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Biz lessons from the dentist

I had a dental visit last week. I have one every six months, like many people. I don’t actually mind these because  — knock on wood — I’ve been blessed with healthy teeth.

I was thinking about what I could learn and share about business as Julie, the hygienist, was cleaning my teeth. After all, you can’t exactly carry on your end of a conversation while this is going on.

Create relationships

Julie has been a dental hygienist in this small practice for nearly 40 years, and I’ve been going for at least half that time.

While she started her job because she loved cleaning teeth, Julie told me that for her it had not been about cleaning teeth for a long time.

It was about the people and the relationships. She says she loves her patients and that is what gets her up in the morning to come to work.

She always asks about my dog, what’s been going on in my life, any travels that I may have mentioned six months earlier. She remembers what we discussed last visit, so she can bring me up-to-date with her life and kids.

Do you know what gets you up and goes to your studio every day? If not, take some time to try to figure that out.

Find your passion

One of the other things we talk about is Julie’s “other job.” This is what she does that she loves while the hygienist work pays the bills.

She is an equine and small animal massage and bodywork therapist and currently the only person licensed for both horses and small animals in our state. She is also a reiki practitioner for people.

Julie just lights up when she talks about working with horses and the trust that develops between the two of them. She spends a lot of time working at a horse rescue farm.

I am struck by the passion Julie has for something that she took up just a few years ago, something she expects to continue once she really is “retired” from her dental hygiene work.

Right now she is building up her equine business to prepare for that. We sometimes talk marketing around this.

Speaking of other jobs once you retire, the dentist’s office has some wonderful framed photographs of nature and wildlife. These were taken by a local television sportscaster who turned to photography after a 41-year long career in television.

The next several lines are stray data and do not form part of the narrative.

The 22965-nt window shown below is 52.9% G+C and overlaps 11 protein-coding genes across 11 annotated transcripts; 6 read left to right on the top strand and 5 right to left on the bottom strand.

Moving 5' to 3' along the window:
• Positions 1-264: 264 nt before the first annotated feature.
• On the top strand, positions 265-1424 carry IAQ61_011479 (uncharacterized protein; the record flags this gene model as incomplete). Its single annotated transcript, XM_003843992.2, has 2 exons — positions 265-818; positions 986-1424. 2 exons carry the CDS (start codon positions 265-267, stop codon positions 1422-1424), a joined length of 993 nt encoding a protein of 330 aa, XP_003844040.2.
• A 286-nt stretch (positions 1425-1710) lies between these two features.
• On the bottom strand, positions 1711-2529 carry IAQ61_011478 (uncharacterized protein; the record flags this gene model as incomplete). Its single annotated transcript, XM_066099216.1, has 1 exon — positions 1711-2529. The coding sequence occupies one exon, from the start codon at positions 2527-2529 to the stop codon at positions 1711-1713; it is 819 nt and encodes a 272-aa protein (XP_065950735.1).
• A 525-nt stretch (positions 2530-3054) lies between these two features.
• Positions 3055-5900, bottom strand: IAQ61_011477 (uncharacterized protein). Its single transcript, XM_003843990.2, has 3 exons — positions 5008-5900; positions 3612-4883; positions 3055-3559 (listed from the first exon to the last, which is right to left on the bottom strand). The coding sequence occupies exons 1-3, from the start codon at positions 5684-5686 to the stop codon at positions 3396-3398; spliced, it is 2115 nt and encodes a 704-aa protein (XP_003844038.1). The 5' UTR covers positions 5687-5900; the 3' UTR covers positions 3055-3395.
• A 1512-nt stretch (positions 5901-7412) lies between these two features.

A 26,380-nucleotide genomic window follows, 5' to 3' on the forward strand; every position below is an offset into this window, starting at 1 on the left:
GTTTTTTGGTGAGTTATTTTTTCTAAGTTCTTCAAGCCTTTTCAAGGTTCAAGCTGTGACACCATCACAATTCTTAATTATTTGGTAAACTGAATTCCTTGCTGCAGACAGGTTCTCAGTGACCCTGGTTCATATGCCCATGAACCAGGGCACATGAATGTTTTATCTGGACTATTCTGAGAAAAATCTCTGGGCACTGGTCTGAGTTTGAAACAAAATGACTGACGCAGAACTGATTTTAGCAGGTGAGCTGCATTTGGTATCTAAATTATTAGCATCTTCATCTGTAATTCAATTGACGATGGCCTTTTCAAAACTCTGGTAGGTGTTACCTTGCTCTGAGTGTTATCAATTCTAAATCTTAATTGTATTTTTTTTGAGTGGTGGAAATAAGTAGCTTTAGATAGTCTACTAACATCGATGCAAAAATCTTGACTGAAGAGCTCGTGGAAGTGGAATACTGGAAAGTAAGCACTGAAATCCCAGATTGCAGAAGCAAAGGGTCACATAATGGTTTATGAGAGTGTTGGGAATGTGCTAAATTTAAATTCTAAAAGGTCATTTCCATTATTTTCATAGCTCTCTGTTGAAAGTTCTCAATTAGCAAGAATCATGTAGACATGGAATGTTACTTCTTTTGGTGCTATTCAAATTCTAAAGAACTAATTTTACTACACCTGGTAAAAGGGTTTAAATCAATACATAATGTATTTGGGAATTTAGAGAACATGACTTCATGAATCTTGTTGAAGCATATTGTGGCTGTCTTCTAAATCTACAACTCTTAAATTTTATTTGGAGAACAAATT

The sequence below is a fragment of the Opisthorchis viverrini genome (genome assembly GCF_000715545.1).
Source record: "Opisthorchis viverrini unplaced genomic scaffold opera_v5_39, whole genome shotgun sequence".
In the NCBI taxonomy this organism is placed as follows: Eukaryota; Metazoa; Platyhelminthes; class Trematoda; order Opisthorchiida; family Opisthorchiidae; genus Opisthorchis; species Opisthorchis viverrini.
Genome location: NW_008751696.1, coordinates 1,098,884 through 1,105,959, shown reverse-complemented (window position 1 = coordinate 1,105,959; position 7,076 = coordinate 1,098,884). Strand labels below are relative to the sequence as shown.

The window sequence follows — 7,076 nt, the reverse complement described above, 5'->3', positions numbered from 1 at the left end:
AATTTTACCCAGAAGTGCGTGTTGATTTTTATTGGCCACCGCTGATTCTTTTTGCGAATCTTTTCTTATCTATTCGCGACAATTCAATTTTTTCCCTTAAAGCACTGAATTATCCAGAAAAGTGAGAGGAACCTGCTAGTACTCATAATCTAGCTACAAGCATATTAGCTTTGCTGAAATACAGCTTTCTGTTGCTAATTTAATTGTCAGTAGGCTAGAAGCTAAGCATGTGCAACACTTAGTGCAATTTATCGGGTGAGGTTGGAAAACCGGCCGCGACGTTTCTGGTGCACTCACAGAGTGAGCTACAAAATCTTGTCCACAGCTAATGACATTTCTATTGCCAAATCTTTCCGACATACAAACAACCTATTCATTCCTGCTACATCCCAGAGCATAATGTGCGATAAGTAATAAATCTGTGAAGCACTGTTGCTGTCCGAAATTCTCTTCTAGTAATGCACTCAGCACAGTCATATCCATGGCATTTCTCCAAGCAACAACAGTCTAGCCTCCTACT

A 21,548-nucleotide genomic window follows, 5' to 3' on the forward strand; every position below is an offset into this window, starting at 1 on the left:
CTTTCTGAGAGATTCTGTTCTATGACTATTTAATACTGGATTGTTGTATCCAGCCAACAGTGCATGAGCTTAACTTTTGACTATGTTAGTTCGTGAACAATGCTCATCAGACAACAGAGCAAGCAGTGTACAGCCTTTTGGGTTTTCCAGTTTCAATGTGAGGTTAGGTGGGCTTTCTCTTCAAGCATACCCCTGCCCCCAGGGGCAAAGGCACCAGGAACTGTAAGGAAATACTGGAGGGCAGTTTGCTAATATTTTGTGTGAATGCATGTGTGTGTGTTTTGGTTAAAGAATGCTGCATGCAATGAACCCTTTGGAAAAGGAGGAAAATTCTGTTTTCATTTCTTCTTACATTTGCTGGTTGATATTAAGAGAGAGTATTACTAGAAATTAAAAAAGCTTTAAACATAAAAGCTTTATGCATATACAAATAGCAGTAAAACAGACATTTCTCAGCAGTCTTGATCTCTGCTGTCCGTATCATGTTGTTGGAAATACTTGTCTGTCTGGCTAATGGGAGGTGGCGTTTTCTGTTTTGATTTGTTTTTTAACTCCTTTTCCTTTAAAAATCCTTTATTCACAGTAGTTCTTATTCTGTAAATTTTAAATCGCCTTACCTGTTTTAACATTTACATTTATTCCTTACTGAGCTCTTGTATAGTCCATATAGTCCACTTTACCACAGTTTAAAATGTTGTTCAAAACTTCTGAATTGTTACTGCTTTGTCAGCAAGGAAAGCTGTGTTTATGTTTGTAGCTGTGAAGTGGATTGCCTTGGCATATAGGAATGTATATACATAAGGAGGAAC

Many artists are passionate about their work and are in the same place.

You may be making art and preparing to spend more time at it once you retire.

You may be making art as a hobby or a side gig, preparing to focus more fully on it once you have time and are in a financial position to do do.

Over the years, Julie has cut back on her dental hours as she has built the equine business. She will retire to her equine business at some point.

How are you fitting your passion into your life? Will you progress to a career with your art? What plans are in place to do this?

Calendering

When it’s time for Julie to pass me off to the dentist so he can take a look at my teeth, she makes a quick trip to the scheduling calendar and returns with a card for the next appointment. She knows what day of the week and time I prefer, though she will usually confirm as she hands me the card, “Wednesday, first appointment after lunch, right?”

Do you schedule your personal appointments in advance?

If you do this, you won’t scurry around trying to fit your time into someone else’s schedule. It puts you in better control of your time.

This has been such a valuable tool in using my time to my best advantage. Other than the dentist, I schedule my haircuts a year in advance, plus some of my other doctor visits.

Circling back to my comments on building relationships, it was clear that Julie knows her patients.

Dental humor

And, since we are on the subject of my dentist, I will share my dental joke. I live in a town with less than 400 people, and we have two dentists. One is named Dr. Brush (yes, Dr. Brush). I always say I prefer my dentist with a sense of humor, so I go to Dr. Witt.

It’s your turn!

What did you last learn from a non-art setting that you put to use in your business?

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2 Responses to “Biz lessons from the dentist”


  1. Barbara said:

    For 21 years I was owner of my own insurance agency and a ‘wannabe’ artist. To try and make a little extra time for doing what I really love, I used a daily planner religiously. It was never out of sight and reach. I scheduled ‘wannabe’ time to be certain I was able to do something I loved at least several days a week. I would use a Sharpie pen and draw a rectangle around an appointment time slot. This way I knew what that rectangle meant, even though anyone glimpsing a page from my planner did not. It kept me going and no one ever knew when I was playing a little ‘hookey’ from my day job. I am now retired, but much of my time is spent teaching others to ruler template quilt on domestic sewing machines and I LOVE it!


  2. Morna said:

    Barbara, I love the idea of your “wannabe” time. And even better that it’s just blocked without an indication of what it’s for. Guilt-free time! The idea is that you set it aside. And, I’m also a former insurance person.

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